STEVE: Actually, I don't think I've ever met anyone who isn't motivated to explore it. Some are more motivated than others, of course. Most people desperately want to understand what life is all about before it runs out; a few of us vaguely wonder what life was all about, after it's too late. But life is so precious, so demanding, so short and just so startlingly weird that we all want to make sense of it. All humans, at least.


But some of us get more involved in the quest than others, I guess. It helps if you think you have an angle—something you already understand or have an instinct for that might eventually shine a little light on the problem. In my case the way I think tends to be a bit different from the more conventional ways of looking at things, and sometimes that seems to help. Some people think mostly in words; some in pictures. I'm one of those people who think in dynamics—feedback loops and suchlike. It's handy for understanding life, because a living thing is a collection of self-sustaining feedback loops; physical bodies are just the transient manifestation of those loops. Viewing life as a process, rather than a thing, is a tenet of A-life and it helps a lot if that's the way your mind already works.


As for what keeps me going, there's a Pink Floyd lyric that I think sums it up nicely: "When I was a child I caught a fleeting glimpse, out of the corner of my eye; I turned to look but it was gone; I cannot put my finger on it now, the child has grown, the dream has gone; I have become comfortably numb."  Well, that's how I feel too, except I still think I might be able to put my finger on it, if only I can avoid becoming too comfortably numb.


That's my personal driver—the feeling that I keep getting glimpses of something fascinating and revealing and I desperately want to know what it is. But I also have wider motivations to do with our ability as humans to understand what life is and isn't. Basically, I want to discourage other people from getting too comfortably numb as well. I guess these are my political motives (with a small 'p').

One of the things I often find myself talking to the public about, for example, is the increasingly inescapable evidence that we are machines; that a human mind in all its glory is a mechanical consequence of the lawful interactions between trillions of very simple moving parts, and not some kind of vitalistic magical essence attached by a silver thread to a body. For most people this is very hard news to take, and they rebel against it. "What about culture?", they say. "What about free will?" "How dare you suggest I'm some kind of jumped-up pocket calculator!" But as an engineer I have a huge respect for machinery and see things differently. Recognizing that we are machines doesn't demean us at all; it just shows us what astounding and beautiful things machines are capable of. I find it awe-inspiring.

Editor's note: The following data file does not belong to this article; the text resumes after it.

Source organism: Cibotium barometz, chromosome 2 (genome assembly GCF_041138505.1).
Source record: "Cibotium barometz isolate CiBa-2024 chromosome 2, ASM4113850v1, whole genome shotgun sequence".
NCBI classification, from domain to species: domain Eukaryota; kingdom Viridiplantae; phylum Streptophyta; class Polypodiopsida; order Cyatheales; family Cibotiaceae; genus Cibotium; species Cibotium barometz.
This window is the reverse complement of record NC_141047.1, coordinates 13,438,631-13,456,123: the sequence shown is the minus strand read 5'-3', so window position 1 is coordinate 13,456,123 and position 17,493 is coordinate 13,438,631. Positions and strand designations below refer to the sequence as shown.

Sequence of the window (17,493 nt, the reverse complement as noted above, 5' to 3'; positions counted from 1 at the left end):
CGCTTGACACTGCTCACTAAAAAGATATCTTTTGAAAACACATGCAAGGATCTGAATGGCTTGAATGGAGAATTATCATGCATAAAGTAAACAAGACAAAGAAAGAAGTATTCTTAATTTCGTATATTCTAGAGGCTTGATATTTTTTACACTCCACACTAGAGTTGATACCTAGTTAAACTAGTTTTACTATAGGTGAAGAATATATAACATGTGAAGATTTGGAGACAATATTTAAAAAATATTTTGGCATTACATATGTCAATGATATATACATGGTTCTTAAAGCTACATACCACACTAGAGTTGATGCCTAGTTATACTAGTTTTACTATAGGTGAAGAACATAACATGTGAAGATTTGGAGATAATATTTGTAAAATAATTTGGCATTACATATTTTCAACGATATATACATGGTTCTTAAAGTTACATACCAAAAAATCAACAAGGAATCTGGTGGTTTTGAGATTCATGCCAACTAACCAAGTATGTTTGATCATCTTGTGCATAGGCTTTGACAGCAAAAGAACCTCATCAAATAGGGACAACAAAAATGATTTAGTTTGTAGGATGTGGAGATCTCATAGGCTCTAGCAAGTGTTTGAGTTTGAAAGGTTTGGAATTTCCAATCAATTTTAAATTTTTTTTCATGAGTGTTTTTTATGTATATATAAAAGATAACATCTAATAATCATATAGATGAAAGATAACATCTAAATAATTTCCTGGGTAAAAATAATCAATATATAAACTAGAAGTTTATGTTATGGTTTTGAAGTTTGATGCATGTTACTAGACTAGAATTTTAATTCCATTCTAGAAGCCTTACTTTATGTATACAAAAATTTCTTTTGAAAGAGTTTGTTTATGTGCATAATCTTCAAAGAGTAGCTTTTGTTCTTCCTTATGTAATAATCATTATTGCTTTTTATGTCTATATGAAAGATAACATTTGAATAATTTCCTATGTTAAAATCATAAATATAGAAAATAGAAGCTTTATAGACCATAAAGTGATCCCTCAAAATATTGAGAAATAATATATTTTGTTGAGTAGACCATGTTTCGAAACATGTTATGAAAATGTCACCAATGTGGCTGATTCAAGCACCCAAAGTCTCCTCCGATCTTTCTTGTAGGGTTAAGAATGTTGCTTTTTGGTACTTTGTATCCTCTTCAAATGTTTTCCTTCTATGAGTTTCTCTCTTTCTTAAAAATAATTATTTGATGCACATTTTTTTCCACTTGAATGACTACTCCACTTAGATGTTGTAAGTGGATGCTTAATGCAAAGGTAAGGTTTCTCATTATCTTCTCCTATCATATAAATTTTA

The human mind is an emergent entity, which is not independent of, and yet transcends, the mechanics of its parts. And if simple mechanics can lead to something as subtle and complex as the human mind, who is to say what else it might be capable of? The universe is an endlessly inventive place and we should be proud to be one of its most recent creations. But most people don't see this—they prefer to believe we're some kind of ectoplasmic goo, concocted by a rather stern and humourless god. More worryingly, they prefer to believe there are simplistic, dogmatic answers to questions like when life starts and stops, which kinds of living things have rights, and who they should beat the crap out of in support of their creator's supposed wishes. If I ever achieve anything useful, I'd hope it was that I helped to upset people's cozy, glib and often dangerous preconceptions about life and the nature of reality. I want people to gain a better-grounded respect and understanding for "machines like us."


NORMI want to ask you about the specifics of your work, and what your intuition tells you about life and consciousness, but first: I know you have strong feelings about working alone, unencumbered by others. How is it that you find this to be an asset, rather than a liability?